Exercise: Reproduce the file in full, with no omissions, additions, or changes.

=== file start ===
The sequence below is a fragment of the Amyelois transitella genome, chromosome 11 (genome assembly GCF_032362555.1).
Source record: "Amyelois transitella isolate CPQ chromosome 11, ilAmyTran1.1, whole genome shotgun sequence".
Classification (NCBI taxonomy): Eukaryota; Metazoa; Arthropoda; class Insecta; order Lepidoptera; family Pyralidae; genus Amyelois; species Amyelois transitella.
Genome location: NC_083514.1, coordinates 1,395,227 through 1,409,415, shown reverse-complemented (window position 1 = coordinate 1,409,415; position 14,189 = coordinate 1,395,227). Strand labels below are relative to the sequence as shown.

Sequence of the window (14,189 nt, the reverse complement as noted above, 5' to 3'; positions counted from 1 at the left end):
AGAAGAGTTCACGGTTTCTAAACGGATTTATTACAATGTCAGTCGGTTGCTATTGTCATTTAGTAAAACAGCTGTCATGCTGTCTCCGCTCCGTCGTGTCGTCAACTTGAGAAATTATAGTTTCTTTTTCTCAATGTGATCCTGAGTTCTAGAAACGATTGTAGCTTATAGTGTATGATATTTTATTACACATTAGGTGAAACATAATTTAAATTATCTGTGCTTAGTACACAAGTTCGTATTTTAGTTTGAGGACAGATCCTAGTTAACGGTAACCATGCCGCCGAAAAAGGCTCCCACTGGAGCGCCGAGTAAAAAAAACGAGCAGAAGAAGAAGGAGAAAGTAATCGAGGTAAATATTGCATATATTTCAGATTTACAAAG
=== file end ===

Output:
The sequence below is a fragment of the Amyelois transitella genome, chromosome 11 (genome assembly GCF_032362555.1).
Source record: "Amyelois transitella isolate CPQ chromosome 11, ilAmyTran1.1, whole genome shotgun sequence".
Classification (NCBI taxonomy): Eukaryota; Metazoa; Arthropoda; class Insecta; order Lepidoptera; family Pyralidae; genus Amyelois; species Amyelois transitella.
Genome location: NC_083514.1, coordinates 1,395,227 through 1,409,415, shown reverse-complemented (window position 1 = coordinate 1,409,415; position 14,189 = coordinate 1,395,227). Strand labels below are relative to the sequence as shown.

Sequence of the window (14,189 nt, the reverse complement as noted above, 5' to 3'; positions counted from 1 at the left end):
AGAAGAGTTCACGGTTTCTAAACGGATTTATTACAATGTCAGTCGGTTGCTATTGTCATTTAGTAAAACAGCTGTCATGCTGTCTCCGCTCCGTCGTGTCGTCAACTTGAGAAATTATAGTTTCTTTTTCTCAATGTGATCCTGAGTTCTAGAAACGATTGTAGCTTATAGTGTATGATATTTTATTACACATTAGGTGAAACATAATTTAAATTATCTGTGCTTAGTACACAAGTTCGTATTTTAGTTTGAGGACAGATCCTAGTTAACGGTAACCATGCCGCCGAAAAAGGCTCCCACTGGAGCGCCGAGTAAAAAAAACGAGCAGAAGAAGAAGGAGAAAGTAATCGAGGTAAATATTGCATATATTTCAGATTTACAAAG